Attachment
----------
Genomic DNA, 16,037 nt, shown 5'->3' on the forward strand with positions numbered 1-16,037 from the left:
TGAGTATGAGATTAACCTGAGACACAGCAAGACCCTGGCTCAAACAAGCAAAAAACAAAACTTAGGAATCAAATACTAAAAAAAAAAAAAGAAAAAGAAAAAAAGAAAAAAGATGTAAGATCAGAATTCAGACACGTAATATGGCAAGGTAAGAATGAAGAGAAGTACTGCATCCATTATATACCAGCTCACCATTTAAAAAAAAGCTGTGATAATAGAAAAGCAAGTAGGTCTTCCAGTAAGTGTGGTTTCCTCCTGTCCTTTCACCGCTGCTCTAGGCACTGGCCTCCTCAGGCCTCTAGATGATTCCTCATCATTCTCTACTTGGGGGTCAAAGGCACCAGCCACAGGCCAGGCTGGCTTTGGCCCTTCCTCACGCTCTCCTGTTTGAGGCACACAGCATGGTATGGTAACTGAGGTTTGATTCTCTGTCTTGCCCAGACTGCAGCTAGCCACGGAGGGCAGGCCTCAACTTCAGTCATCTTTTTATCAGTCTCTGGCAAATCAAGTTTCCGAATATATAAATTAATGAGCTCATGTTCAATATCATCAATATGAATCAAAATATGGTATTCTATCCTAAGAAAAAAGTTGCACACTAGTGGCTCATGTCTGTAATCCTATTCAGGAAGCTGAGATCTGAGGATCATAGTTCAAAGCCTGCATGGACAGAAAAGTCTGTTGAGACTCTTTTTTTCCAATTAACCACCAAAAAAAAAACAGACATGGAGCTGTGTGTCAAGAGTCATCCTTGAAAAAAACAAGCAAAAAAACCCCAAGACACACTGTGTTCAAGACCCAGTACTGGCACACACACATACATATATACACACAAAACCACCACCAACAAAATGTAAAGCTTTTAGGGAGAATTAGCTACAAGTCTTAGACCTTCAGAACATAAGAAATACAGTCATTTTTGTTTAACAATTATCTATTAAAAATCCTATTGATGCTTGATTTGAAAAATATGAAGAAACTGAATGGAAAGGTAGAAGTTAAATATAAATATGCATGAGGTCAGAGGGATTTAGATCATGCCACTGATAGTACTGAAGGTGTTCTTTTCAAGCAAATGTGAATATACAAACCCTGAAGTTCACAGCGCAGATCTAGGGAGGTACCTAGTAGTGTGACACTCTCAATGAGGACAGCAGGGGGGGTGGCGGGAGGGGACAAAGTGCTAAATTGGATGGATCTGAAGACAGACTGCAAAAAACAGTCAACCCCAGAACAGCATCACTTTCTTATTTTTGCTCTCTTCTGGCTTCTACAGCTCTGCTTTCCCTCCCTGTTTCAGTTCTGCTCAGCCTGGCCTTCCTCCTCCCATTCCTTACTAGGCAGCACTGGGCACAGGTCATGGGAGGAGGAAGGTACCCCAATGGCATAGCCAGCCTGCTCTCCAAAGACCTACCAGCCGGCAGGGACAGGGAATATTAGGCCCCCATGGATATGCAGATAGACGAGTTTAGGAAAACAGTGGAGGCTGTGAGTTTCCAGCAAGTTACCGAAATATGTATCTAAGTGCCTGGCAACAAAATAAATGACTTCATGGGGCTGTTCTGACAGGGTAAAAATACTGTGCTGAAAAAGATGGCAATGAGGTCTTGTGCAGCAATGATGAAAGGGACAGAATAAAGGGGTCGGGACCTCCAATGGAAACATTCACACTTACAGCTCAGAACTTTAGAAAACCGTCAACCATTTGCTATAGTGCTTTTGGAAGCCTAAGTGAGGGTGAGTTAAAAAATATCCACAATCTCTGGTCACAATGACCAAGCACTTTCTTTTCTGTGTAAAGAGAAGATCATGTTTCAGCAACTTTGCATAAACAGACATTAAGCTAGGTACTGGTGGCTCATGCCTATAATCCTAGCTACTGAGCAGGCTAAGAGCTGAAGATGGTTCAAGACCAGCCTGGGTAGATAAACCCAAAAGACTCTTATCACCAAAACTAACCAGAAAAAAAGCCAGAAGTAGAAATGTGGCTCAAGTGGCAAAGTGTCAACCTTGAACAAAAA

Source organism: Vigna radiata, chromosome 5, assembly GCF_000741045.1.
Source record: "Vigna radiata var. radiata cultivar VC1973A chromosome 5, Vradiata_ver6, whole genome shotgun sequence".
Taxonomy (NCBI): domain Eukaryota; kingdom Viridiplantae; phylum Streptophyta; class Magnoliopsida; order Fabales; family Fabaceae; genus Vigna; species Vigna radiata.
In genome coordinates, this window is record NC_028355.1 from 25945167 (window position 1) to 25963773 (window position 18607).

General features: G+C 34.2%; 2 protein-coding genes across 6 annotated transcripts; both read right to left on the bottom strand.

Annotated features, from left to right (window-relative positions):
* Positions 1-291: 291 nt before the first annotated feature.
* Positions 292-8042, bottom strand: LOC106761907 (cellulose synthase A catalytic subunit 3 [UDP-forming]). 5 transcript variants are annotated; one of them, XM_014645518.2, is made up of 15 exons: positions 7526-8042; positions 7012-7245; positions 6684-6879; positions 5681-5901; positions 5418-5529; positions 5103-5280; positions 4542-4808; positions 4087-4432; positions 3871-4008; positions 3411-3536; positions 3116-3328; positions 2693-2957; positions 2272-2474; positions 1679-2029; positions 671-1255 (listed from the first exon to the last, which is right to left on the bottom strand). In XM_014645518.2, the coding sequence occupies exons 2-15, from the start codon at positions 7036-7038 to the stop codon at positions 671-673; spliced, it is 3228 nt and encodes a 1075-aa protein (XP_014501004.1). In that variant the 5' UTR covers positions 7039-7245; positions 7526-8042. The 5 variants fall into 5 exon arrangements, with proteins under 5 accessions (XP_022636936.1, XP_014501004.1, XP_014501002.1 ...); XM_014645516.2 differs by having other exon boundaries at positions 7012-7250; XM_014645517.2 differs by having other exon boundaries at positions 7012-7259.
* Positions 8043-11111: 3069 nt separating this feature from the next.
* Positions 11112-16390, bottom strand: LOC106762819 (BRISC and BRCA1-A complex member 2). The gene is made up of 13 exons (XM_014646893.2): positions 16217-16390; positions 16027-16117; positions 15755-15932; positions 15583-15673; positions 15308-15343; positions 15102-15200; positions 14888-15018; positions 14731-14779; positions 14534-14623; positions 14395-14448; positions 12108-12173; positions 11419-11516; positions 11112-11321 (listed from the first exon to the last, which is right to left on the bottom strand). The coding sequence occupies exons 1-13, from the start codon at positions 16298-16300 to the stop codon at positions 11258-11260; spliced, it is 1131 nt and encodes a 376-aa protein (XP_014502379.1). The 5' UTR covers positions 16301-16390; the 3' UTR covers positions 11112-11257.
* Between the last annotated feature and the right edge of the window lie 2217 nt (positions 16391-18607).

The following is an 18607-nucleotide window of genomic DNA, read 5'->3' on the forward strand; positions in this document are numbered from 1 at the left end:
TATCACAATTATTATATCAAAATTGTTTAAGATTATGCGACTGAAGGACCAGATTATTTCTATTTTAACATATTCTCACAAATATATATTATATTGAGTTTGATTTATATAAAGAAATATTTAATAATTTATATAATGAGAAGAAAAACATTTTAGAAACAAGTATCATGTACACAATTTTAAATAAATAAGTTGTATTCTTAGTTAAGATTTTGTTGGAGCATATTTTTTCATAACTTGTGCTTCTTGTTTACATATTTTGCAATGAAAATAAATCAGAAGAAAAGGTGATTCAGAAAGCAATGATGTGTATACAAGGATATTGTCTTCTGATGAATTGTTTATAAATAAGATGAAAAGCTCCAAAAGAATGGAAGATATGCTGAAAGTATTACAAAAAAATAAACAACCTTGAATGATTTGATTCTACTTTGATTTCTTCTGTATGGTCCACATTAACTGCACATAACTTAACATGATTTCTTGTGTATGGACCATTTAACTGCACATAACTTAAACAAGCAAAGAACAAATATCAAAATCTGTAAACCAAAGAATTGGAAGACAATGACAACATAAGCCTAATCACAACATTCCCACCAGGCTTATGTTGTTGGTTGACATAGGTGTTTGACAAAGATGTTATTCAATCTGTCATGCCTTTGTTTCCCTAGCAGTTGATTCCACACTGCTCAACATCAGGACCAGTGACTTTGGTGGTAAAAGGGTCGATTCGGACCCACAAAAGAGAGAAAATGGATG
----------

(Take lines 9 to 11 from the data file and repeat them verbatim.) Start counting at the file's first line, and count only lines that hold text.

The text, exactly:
* Positions 1-291: 291 nt before the first annotated feature.
* Positions 292-8042, bottom strand: LOC106761907 (cellulose synthase A catalytic subunit 3 [UDP-forming]). 5 transcript variants are annotated; one of them, XM_014645518.2, is made up of 15 exons: positions 7526-8042; positions 7012-7245; positions 6684-6879; positions 5681-5901; positions 5418-5529; positions 5103-5280; positions 4542-4808; positions 4087-4432; positions 3871-4008; positions 3411-3536; positions 3116-3328; positions 2693-2957; positions 2272-2474; positions 1679-2029; positions 671-1255 (listed from the first exon to the last, which is right to left on the bottom strand). In XM_014645518.2, the coding sequence occupies exons 2-15, from the start codon at positions 7036-7038 to the stop codon at positions 671-673; spliced, it is 3228 nt and encodes a 1075-aa protein (XP_014501004.1). In that variant the 5' UTR covers positions 7039-7245; positions 7526-8042. The 5 variants fall into 5 exon arrangements, with proteins under 5 accessions (XP_022636936.1, XP_014501004.1, XP_014501002.1 ...); XM_014645516.2 differs by having other exon boundaries at positions 7012-7250; XM_014645517.2 differs by having other exon boundaries at positions 7012-7259.
* Positions 8043-11111: 3069 nt separating this feature from the next.